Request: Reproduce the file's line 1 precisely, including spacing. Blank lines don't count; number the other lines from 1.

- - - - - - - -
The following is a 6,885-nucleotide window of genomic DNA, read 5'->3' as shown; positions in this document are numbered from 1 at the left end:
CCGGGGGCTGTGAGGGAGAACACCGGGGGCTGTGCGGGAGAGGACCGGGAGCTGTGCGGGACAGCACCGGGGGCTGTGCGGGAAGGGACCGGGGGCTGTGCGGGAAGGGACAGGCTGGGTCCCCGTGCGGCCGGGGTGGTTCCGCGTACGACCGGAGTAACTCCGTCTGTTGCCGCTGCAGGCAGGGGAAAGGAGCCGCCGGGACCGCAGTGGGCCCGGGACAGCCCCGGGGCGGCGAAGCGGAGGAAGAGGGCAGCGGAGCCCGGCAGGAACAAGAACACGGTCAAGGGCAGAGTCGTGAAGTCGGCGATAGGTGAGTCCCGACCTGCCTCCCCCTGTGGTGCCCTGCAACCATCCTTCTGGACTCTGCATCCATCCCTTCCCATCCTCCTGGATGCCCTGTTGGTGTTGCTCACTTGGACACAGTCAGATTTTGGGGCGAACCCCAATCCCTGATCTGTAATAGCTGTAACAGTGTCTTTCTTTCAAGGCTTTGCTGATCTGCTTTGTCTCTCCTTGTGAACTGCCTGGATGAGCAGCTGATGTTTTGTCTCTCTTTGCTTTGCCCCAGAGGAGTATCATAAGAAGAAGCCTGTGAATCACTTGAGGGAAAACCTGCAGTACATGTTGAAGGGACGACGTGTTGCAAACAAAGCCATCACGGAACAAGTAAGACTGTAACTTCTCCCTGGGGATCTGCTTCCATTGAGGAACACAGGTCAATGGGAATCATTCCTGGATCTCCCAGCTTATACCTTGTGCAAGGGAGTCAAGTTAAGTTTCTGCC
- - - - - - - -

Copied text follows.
The following is a 6,885-nucleotide window of genomic DNA, read 5'->3' as shown; positions in this document are numbered from 1 at the left end: